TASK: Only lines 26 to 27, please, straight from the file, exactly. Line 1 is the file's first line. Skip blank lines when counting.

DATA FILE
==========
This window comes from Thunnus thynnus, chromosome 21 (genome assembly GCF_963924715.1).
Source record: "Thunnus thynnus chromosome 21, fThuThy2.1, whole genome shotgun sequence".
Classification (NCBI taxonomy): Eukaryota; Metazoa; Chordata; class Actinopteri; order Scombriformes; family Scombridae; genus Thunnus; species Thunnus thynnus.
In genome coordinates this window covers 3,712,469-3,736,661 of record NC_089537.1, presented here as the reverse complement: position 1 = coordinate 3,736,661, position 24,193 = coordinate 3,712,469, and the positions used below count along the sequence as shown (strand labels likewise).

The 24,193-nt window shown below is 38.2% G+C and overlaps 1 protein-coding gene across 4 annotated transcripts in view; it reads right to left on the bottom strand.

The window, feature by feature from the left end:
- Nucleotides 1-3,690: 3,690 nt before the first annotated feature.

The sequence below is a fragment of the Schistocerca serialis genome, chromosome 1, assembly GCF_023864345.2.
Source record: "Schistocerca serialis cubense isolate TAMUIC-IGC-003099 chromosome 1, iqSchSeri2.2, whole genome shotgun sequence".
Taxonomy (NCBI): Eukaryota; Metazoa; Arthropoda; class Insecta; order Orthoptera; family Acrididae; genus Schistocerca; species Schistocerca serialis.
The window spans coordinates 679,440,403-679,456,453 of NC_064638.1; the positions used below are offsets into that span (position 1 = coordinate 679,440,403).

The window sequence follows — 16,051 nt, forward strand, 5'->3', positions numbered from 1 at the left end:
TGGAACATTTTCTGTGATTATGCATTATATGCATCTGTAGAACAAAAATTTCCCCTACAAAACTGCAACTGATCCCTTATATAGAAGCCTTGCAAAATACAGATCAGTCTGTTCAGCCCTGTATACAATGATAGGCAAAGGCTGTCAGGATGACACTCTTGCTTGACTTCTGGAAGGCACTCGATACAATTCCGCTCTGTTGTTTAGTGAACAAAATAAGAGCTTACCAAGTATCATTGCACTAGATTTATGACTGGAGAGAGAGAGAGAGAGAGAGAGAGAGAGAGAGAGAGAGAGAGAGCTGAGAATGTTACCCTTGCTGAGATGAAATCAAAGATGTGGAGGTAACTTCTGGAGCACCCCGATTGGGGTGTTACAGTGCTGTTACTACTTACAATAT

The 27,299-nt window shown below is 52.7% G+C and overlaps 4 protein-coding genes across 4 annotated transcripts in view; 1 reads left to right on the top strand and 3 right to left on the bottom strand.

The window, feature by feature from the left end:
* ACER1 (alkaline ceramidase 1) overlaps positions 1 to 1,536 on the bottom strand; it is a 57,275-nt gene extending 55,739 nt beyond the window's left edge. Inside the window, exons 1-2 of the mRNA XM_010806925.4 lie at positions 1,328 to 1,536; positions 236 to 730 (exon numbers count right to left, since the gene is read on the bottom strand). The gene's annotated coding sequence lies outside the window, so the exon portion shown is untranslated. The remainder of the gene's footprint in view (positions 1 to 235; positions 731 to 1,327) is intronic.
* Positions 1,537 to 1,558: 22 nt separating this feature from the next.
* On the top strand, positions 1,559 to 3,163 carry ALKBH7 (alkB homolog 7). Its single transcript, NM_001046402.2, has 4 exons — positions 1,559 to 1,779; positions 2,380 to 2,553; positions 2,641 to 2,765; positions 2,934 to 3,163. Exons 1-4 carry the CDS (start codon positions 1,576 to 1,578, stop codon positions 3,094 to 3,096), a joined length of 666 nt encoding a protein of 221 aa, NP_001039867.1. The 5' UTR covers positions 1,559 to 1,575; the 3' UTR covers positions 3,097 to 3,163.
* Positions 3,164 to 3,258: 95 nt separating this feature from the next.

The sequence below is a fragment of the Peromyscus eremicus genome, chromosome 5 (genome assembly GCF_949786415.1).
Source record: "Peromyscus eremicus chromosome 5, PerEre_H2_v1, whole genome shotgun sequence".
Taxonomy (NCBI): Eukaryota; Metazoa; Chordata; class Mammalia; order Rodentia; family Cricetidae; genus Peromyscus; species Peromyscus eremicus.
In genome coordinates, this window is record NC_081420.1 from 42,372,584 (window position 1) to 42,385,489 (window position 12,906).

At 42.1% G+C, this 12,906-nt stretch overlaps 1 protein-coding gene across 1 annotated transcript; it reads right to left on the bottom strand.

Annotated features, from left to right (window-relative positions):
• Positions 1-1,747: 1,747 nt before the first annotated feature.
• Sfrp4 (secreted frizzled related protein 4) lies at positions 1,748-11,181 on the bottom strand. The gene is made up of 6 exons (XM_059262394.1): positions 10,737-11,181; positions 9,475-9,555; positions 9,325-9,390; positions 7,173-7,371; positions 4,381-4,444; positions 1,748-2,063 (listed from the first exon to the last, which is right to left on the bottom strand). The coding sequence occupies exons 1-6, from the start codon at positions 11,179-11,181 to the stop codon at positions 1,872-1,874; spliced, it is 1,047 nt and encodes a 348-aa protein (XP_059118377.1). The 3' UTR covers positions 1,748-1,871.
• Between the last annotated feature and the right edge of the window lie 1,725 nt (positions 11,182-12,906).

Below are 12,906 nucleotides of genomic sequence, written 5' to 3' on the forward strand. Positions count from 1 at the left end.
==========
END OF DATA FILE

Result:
• Positions 1-1,747: 1,747 nt before the first annotated feature.
• Sfrp4 (secreted frizzled related protein 4) lies at positions 1,748-11,181 on the bottom strand. The gene is made up of 6 exons (XM_059262394.1): positions 10,737-11,181; positions 9,475-9,555; positions 9,325-9,390; positions 7,173-7,371; positions 4,381-4,444; positions 1,748-2,063 (listed from the first exon to the last, which is right to left on the bottom strand). The coding sequence occupies exons 1-6, from the start codon at positions 11,179-11,181 to the stop codon at positions 1,872-1,874; spliced, it is 1,047 nt and encodes a 348-aa protein (XP_059118377.1). The 3' UTR covers positions 1,748-1,871.